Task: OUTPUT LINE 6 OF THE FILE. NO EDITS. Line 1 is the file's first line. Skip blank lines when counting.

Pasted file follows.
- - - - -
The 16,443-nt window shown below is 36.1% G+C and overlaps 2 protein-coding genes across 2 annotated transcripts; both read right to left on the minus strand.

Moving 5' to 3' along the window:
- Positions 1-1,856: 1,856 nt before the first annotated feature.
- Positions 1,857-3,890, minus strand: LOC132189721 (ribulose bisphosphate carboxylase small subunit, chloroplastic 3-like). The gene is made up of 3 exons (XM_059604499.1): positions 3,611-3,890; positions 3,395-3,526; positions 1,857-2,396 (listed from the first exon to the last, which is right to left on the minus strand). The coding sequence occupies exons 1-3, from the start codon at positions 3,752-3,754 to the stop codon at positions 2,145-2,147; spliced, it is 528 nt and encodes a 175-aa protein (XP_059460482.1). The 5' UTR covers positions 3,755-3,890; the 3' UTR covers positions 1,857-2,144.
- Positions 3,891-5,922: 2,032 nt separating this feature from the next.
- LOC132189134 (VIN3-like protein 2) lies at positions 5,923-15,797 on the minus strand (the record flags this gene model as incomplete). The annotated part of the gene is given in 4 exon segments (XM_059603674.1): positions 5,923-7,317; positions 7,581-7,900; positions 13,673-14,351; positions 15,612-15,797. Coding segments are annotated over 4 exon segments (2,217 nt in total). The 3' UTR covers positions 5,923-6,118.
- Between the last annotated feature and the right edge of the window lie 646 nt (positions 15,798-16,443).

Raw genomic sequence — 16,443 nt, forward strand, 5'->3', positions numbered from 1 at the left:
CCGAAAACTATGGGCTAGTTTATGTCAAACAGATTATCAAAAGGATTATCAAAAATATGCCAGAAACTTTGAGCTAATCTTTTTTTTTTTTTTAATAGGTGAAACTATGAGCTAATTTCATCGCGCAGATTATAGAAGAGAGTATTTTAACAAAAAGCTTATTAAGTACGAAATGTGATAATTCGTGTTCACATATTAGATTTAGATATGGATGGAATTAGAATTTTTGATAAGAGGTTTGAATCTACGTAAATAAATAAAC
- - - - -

- LOC132189134 (VIN3-like protein 2) lies at positions 5,923-15,797 on the minus strand (the record flags this gene model as incomplete). The annotated part of the gene is given in 4 exon segments (XM_059603674.1): positions 5,923-7,317; positions 7,581-7,900; positions 13,673-14,351; positions 15,612-15,797. Coding segments are annotated over 4 exon segments (2,217 nt in total). The 3' UTR covers positions 5,923-6,118.